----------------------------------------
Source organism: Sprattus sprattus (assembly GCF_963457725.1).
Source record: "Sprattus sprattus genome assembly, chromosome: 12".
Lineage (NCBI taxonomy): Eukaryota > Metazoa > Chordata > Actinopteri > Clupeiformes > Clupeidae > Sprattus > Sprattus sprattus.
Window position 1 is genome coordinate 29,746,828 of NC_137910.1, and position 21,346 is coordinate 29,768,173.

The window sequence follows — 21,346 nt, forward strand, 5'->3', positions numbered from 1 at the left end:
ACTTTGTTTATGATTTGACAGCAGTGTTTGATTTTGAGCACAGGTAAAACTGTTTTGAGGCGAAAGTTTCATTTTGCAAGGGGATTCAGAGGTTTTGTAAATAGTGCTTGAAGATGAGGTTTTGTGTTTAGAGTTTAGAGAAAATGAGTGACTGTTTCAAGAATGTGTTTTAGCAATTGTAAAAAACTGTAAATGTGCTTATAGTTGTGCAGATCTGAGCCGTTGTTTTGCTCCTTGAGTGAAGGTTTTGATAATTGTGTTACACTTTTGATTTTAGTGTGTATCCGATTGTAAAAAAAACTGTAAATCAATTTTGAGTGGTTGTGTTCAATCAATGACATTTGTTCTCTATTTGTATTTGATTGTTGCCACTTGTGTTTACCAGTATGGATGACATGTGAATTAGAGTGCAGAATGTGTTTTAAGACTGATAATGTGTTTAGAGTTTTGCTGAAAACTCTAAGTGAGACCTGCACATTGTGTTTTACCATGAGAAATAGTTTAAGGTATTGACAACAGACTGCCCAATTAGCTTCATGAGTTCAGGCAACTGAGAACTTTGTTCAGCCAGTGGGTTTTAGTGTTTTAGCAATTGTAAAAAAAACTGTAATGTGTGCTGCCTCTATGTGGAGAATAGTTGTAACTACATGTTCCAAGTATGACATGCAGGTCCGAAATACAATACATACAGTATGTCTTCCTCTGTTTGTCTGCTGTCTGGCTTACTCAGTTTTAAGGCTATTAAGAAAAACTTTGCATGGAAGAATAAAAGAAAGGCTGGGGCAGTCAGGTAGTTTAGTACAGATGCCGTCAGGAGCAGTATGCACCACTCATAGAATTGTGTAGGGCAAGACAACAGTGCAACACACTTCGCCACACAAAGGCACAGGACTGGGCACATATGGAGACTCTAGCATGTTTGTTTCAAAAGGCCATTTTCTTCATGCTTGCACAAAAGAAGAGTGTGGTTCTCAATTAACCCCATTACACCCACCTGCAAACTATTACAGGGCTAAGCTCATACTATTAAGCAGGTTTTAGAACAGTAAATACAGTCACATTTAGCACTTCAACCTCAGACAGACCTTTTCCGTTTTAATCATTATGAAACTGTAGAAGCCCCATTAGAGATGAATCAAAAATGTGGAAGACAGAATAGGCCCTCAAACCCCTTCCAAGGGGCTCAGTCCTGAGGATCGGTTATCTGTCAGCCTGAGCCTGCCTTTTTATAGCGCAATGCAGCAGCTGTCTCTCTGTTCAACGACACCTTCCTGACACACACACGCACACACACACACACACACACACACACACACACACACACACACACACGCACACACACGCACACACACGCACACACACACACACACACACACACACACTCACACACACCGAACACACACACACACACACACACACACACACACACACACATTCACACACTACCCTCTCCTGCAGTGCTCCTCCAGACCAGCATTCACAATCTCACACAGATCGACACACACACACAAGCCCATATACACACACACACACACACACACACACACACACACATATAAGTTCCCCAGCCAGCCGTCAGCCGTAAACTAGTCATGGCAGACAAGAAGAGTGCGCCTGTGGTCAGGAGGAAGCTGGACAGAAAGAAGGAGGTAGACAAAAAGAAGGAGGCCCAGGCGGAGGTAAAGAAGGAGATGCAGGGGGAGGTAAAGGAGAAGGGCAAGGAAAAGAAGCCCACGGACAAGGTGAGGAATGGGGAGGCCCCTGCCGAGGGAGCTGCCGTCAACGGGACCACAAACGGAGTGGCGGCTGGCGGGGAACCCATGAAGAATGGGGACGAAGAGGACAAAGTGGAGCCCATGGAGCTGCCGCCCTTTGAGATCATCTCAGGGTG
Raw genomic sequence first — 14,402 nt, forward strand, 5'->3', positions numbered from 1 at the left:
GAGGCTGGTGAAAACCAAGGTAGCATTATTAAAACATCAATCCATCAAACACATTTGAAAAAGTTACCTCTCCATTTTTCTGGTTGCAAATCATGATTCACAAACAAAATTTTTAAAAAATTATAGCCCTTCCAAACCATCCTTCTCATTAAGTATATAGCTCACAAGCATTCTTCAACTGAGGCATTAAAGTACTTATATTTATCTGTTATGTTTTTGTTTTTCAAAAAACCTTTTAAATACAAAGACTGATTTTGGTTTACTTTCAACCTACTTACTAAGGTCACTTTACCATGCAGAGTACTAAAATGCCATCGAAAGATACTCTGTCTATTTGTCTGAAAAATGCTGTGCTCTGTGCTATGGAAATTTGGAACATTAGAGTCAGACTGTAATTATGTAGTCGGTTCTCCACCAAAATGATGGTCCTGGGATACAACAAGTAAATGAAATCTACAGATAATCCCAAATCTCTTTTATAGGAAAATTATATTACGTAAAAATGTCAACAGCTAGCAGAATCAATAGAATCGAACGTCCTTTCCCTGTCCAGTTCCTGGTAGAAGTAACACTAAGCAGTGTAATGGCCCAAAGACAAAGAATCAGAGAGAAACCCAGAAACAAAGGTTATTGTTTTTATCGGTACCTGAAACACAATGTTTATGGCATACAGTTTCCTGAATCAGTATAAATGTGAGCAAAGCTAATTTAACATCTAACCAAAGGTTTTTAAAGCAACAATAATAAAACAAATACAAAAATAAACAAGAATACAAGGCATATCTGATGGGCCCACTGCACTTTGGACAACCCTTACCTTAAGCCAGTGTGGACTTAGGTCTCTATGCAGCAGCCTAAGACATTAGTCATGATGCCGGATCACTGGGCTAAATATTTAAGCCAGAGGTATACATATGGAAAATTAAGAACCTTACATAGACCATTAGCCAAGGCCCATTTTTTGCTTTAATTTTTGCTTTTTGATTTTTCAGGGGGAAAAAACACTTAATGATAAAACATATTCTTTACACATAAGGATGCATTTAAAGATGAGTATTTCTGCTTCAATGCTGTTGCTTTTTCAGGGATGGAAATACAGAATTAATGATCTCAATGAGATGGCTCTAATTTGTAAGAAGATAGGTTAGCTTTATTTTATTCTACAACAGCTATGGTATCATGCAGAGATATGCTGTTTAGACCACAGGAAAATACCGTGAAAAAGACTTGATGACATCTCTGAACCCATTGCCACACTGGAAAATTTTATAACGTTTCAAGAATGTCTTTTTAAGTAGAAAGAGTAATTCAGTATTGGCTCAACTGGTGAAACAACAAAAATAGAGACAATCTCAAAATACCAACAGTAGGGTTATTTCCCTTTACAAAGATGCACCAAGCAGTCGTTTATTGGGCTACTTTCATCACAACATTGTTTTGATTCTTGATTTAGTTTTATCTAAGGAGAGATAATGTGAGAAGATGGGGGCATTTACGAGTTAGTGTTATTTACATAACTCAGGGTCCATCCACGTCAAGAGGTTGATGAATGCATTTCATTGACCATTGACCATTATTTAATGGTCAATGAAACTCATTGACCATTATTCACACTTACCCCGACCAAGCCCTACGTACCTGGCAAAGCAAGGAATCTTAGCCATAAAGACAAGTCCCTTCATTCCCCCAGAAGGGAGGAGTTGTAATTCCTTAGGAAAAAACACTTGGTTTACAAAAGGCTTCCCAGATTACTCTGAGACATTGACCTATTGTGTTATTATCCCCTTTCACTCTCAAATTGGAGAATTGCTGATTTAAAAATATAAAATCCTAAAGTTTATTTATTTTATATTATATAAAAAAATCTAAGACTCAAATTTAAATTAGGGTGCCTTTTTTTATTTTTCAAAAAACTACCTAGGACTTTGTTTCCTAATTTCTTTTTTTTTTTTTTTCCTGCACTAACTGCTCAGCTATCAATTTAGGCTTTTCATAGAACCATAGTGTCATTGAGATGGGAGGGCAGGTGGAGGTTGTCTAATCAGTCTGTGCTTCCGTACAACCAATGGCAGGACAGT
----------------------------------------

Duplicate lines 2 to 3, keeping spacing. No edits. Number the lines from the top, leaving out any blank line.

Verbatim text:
Source record: "Sprattus sprattus genome assembly, chromosome: 12".
Lineage (NCBI taxonomy): Eukaryota > Metazoa > Chordata > Actinopteri > Clupeiformes > Clupeidae > Sprattus > Sprattus sprattus.